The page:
In the letter, obtained by The New York Times, Mr. Terwilliger made a litany of complaints against the select committee, saying that it did not appear to respect Mr. Trump’s assertion of executive privilege and had issued a wide-ranging subpoena for Mr. Meadows’s communications that would include personal conversations.
“We agreed to provide thousands of pages of responsive documents and Mr. Meadows was willing to appear voluntarily, not under compulsion of the select committee’s subpoena to him, for a deposition to answer questions about non-privileged matters,” Mr. Terwilliger wrote. “Now actions by the select committee have made such an appearance untenable.”
Representative Jamie Raskin, Democrat of Maryland and a member of the committee, called Mr. Meadows’s demands “imperious and highhanded.”
“I can’t imagine we will accept it,” Mr. Raskin said, adding that he was speaking only for himself and not the full committee. “Our witnesses do not dictate the terms of our investigation.”
Understand the Claim of Executive Privilege in the Jan. 6. Inquiry
A key issue yet untested. Donald Trump’s power as former president to keep information from his White House secret has become a central issue in the House’s investigation of the Jan. 6 Capitol riot. Amid an attempt by Mr. Trump to keep personal records secret and the indictment of Stephen K. Bannon for contempt of Congress, here’s a breakdown of executive privilege:
The committee has now interviewed more than 275 witnesses and is receiving cooperation from some members of former Vice President Mike Pence’s inner circle, including Marc Short, his former chief of staff, according to a person familiar with the investigation who was not authorized to discuss it.
Mr. Short has received a subpoena from the committee and agreed to an interview, but he is clearing any cooperation with Mr. Trump’s team, submitting documents for its review before turning them over to the committee, said a person with knowledge of his actions who was not authorized to discuss them.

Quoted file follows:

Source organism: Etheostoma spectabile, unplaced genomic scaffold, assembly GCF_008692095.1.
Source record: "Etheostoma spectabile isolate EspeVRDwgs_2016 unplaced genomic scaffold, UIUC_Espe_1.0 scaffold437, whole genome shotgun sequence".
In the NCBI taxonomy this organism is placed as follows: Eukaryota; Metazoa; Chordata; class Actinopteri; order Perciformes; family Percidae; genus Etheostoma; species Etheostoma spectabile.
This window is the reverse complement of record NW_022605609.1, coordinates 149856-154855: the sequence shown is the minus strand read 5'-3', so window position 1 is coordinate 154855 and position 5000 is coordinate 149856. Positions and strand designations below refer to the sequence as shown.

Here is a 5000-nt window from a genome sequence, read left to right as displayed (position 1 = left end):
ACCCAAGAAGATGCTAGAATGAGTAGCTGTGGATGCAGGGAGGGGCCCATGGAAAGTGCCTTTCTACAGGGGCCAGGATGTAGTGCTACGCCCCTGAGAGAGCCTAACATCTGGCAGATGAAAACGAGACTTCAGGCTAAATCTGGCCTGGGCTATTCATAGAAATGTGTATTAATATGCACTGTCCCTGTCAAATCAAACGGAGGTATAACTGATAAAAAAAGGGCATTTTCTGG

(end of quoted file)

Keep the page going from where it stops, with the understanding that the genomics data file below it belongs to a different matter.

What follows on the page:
The back-and-forth between Mr. Meadows and the committee came as the panel received a memo accusing military commanders of lying to Congress, part of a dispute over who is to blame for the slow deployment of the National Guard to the Capitol on Jan. 6, as a violent throng besieged the complex.
In a 36-page memo submitted to the committee, Col. Earl G. Matthews, who was a principal deputy general counsel for the Army during the attack, accused Gen. Charles Flynn and Lt. Gen. Walter Piatt of being “absolute and unmitigated liars” in their testimony before Congress in June.
General Flynn, who commands the U.S. Army Pacific, and General Piatt, the director of the Army staff, were involved in a phone call with police leaders during the riot in which Army officials worried aloud about the “optics” of sending in the Guard, according to those involved.
General Flynn told the committee he had not participated in the call but merely overheard portions of it when he entered the room while it was in progress. He said that he had not heard any discussion of political considerations with regard to sending in the Guard.
“I did not use the word ‘optics,’ nor did I hear the word used during the call on Jan. 6, 2021,” he said.
But Mr. Matthews, who was the top lawyer to Maj. Gen. William Walker, then the commanding general of the D.C. National Guard and now the House sergeant-at-arms, called those comments by General Flynn “outright perjury” and said he “unmistakably heard him say that optics of a National Guard presence on Capitol Hill was an issue for him.”
In his memo, obtained by The Times, Mr. Matthews also took issue with a report from the Defense Department’s inspector general that concluded that the generals acted reasonably and appropriately on Jan. 6, stating the response was “reasonable in light of the circumstances that existed on that day.” An Army spokesman has defended the men.
Also on Tuesday, the Senate’s Rules Committee continued to dig into the shortcomings of the Capitol Police force, which was overrun on Jan. 6 and has been plagued with staffing and morale problems since.
Michael A. Bolton, the Capitol Police’s inspector general, testified that about 200 officers had left the force since the violence of Jan. 6.
“They are down significantly,” Mr. Bolton said.